Next, we asked whether the JNK-induced dissociation of Bad from 14-3-3 is dependent on the phosphorylation state of 14-3-3 in an in vitro reconstitution assay. We performed GST pull-down experiments to detect the association between recombinant GST-tagged 14-3-3ζ and His-tagged Bad proteins (Fig. 2). Bad interacts with 14-3-3 proteins only when it is phosphorylated at Ser112 and/or 136 (Zha et al., 1996). To phosphorylate Bad at Ser136, we preincubated recombinant Bad with CA-Akt that was immunoprecipitated from COS-1 cells. We confirmed that Bad coprecipitated with GST–14-3-3ζ, but not with GST alone, only when it was preincubated with CA-Akt in the presence of ATP (Fig. 2 a). We then performed the phosphorylation of GST–14-3-3ζ by MKK7-JNK (WT) before the GST pull-down experiments with Akt-phosphorylated Bad and found that this phosphorylation of 14-3-3ζ reduced the amount of Bad that was coprecipitated with GST–14-3-3ζ. In contrast, when the Ser184A mutant of GST–14-3-3ζ was used, similar amounts of Bad were precipitated with or without MKK7-JNK (WT) preincubation. These results indicate that 14-3-3ζ phosphorylation at Ser184 by JNK reduces its affinity for Bad (Fig. 2 a).

Recent studies have shown that JNK and Cdc2 phosphorylate Bad at Ser128 in primary cerebellar granule neurons, and phosphorylation of Bad inhibits the interaction of Bad with 14-3-3 (Donovan et al., 2002; Konishi et al., 2002). In addition, JNK phosphorylates mouse Bad at Thr201, although this site is not conserved in human Bad (Yu et al., 2004). Therefore, we investigated whether phosphorylation of 14-3-3ζ at Ser184 can lead to the dissociation of Bad from 14-3-3 regardless of the phosphorylation state of Bad at Ser128 or Thr201. We found that any of the recombinant mutant Bads (Bad Ser128A, Thr201A, or Ser128A-Thr201A) could interact with 14-3-3ζ when phosphorylated by active Akt and that they dissociated from 14-3-3ζ when 14-3-3ζ was phosphorylated by MKK7-JNK (WT; Fig. 2 b and Fig. S1). Therefore, the JNK-mediated phosphorylation of 14-3-3 can induce the dissociation of Bad independently of the Ser128 and Thr201 phosphorylation of Bad.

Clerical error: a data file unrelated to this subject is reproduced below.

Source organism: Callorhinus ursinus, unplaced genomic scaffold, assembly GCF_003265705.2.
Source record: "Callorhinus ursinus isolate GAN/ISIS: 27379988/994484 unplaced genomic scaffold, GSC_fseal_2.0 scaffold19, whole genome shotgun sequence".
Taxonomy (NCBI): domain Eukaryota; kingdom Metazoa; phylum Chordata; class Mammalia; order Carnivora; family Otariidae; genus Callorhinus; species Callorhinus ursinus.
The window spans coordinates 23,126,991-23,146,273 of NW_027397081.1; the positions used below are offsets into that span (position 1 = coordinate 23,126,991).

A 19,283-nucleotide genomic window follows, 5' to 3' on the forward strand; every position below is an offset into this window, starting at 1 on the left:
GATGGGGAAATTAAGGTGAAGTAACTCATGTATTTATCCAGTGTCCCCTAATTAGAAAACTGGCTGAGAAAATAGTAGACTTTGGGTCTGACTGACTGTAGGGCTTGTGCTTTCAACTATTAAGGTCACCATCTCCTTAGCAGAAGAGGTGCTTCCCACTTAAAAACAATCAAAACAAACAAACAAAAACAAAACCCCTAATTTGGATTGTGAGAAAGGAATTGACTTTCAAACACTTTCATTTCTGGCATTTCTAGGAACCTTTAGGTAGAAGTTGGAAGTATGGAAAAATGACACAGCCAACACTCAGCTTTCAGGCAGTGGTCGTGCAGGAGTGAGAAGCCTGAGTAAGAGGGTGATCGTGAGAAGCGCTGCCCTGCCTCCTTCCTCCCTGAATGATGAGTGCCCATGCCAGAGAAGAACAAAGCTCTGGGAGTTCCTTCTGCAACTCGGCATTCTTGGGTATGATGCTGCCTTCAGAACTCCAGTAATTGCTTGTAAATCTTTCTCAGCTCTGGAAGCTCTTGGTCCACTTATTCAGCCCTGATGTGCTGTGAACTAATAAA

JNK promotes Bad translocation to mitochondria

Bad is localized mostly in the cytoplasm but redistributes to the mitochondria in response to survival factor deprivation (Li et al., 2004). Because 14-3-3 is regarded as a cytoplasmic anchor for Bad (Muslin and Xing, 2000) and we found that the JNK-mediated phosphorylation of 14-3-3 releases Bad from 14-3-3, we hypothesized that JNK might regulate the localization of Bad. To investigate this, we used Myc-tagged Bad (Myc-Bad). In all of the experiments with Myc-Bad, p35 was cotransfected to prevent caspase activity induced by the overexpression of Myc-Bad. In healthy cells, a large proportion of Myc-Bad localized in the cytoplasm, whereas a small proportion colocalized with MitoTracker CMXRos, as judged by immunocytochemical analysis (Fig. 3 a). We found that the expression of MKK7-JNK (WT), but not MKK7-JNK (KN), resulted in the translocation of Myc-Bad to the mitochondria. To confirm the effect of JNK on promoting Bad translocation, we examined the distribution of endogenous Bad by subcellular fractionation after transfection of COS-1 cells with MKK7-JNK constructs (Fig. 3 b). The amount of endogenous Bad that was detected in the mitochondrial fraction was increased by the expression of MKK7-JNK (WT). In contrast, the expression of MKK7-JNK (KN) did not have these effects. In this assay, the abundance of the mitochondrial marker F1F0-ATPase subunit α and that of the cytosolic marker α-tubulin in these fractions were unaffected by the expression of either construct. Although MKK7-JNK (WT) resulted in the activation of caspase-3 (Lei et al., 2002; Tsuruta et al., 2004), the coexpression of p35 failed to inhibit Bad translocation to the mitochondrial fraction, suggesting that MKK7-JNK (WT) promoted the translocation of endogenous Bad to mitochondria independently of caspase activation.

We also determined whether UV induces Bad translocation to the mitochondria through the activation of endogenous JNK. The UV irradiation of HCT116 cells resulted in an increase in endogenous Bad in the mitochondrial fraction (Fig. 3 c). Moreover, the expression of JBD inhibited this translocation of Bad from the cytosol to the mitochondria (Fig. 3 c), supporting the idea that JNK mediates cellular UV-induced Bad translocation.